While diamond-mesh and square-mesh netting are made with rows, spiral and circular netting are made using rounds
My grandmother taught me to net using spiral netting. Spiral netting goes around and around until you change the size of the mesh stick or stitch pattern, or finish the project.
Here is a doily she made for me to use as a pattern. It is done in spiral netting and is a good example of some of the problems associated with spiral netting.
Here are some closeups of that doily highlighting three common problems experienced with spiral netting.
The end of the netting is very obvious. It just stops.
In the highlighted area there is a noticeable trail in the netting where the size of the mesh stick was changed. It may appear as a jog in the round or a single long strand where there should be two or more strands forming a V.
Counting the number of rounds becomes a challenge because the round has no definite beginning or end.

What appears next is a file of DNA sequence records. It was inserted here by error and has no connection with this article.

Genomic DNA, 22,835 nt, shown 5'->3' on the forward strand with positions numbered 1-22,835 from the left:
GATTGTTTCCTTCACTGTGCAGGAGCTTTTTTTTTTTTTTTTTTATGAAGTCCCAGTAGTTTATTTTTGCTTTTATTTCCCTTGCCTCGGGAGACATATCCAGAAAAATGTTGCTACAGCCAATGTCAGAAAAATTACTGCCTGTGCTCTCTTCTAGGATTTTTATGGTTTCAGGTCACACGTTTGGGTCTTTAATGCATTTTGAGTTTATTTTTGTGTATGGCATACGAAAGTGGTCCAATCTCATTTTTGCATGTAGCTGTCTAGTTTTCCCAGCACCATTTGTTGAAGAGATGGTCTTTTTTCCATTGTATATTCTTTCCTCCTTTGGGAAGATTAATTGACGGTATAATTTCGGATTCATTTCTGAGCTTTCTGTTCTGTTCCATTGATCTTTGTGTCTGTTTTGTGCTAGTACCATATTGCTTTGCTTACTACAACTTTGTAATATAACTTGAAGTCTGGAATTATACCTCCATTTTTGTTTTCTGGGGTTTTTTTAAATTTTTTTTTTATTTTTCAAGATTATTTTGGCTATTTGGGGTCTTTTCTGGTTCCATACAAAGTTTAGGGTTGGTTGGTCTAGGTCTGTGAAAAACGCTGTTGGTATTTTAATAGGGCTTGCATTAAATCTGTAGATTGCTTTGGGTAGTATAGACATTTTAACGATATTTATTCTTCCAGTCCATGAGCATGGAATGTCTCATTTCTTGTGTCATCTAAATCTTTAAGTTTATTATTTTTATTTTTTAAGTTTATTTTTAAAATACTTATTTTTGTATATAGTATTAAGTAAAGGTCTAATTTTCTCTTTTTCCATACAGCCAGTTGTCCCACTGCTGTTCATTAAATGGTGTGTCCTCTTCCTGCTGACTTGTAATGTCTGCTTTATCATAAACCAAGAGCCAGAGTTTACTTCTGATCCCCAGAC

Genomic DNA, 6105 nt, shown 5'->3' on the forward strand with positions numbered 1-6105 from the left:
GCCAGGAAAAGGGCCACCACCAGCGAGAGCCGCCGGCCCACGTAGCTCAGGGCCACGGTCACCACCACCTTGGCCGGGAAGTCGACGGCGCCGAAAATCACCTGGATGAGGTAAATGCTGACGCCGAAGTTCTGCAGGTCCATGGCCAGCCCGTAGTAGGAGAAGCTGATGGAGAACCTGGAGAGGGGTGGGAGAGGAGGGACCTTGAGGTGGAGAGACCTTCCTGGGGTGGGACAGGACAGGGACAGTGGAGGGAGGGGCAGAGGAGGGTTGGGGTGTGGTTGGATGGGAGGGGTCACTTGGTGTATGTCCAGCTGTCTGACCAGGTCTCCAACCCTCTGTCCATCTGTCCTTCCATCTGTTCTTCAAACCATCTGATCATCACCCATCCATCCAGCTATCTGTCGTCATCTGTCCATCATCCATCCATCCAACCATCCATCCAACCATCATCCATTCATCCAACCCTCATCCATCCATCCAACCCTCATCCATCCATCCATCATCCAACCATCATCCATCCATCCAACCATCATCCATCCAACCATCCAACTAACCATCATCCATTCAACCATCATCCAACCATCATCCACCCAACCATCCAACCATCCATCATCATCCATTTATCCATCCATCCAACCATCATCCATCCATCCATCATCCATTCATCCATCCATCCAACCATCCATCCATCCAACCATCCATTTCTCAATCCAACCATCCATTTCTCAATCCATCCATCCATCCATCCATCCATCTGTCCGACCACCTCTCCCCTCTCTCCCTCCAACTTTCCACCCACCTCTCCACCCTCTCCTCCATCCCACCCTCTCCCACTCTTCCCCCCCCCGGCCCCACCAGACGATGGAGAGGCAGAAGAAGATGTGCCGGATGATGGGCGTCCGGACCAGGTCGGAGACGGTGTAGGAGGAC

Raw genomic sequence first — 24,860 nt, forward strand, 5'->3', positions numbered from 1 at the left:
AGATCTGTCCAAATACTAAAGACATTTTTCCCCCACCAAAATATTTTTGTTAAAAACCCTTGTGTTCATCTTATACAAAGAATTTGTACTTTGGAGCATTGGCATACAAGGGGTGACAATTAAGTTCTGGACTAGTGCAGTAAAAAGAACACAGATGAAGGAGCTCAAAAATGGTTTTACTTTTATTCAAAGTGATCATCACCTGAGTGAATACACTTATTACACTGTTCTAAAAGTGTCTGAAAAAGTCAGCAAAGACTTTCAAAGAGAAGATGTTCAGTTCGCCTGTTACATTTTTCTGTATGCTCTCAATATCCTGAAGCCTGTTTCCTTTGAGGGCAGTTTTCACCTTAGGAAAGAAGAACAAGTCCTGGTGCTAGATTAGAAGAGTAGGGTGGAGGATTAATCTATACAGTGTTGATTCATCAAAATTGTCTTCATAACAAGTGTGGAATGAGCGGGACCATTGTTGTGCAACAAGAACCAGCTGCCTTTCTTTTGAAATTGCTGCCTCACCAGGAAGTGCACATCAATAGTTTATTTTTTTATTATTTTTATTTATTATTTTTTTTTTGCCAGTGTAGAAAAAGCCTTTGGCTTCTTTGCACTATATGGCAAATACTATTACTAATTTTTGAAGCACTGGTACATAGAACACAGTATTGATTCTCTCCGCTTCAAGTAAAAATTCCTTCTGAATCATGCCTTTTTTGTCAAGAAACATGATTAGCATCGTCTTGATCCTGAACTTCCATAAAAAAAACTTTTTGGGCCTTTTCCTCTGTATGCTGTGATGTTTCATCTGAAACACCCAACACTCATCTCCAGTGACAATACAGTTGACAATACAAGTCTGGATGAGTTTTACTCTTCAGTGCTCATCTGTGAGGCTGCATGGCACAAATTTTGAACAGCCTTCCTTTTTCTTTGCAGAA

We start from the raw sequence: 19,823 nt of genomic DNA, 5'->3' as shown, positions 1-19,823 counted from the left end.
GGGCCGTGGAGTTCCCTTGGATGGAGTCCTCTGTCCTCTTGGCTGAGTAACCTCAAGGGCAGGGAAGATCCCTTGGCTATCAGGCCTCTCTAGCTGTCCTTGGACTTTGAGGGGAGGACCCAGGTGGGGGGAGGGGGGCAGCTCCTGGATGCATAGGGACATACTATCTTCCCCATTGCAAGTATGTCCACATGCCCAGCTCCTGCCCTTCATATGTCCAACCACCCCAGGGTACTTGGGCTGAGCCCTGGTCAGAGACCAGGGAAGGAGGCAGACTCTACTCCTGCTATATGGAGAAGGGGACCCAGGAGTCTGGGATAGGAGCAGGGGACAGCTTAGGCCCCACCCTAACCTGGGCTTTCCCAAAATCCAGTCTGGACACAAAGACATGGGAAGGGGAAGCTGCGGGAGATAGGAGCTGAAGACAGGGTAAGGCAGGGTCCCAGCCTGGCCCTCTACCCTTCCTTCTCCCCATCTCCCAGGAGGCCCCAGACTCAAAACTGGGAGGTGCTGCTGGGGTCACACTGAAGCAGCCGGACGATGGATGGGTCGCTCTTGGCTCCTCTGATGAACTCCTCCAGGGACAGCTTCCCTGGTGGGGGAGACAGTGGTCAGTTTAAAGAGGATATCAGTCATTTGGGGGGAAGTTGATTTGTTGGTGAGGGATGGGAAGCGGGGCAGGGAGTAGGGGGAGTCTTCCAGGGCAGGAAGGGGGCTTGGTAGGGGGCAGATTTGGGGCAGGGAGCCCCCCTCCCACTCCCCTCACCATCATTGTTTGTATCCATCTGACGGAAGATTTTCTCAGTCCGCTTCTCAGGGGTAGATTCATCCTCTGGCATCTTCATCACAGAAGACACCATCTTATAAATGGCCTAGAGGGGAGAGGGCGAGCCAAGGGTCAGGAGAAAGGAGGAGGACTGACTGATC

If you look closely in the highlighted area you can see that there are mostly 5 rounds of small white netting. However, there are a couple of places where there are only 4 rounds. This makes it difficult to know when to change to a new mesh stick or a new stitch.
It was years after I had learned to net that I found there was another way to net in a circle. Thanks to a small public library I found Net Making by Charles Holdgate and learned about circular netting.
Here is the same doily made using circular netting.
Circular netting joins each round with an overhand knot.
This simple step eliminates the problems described with spiral netting.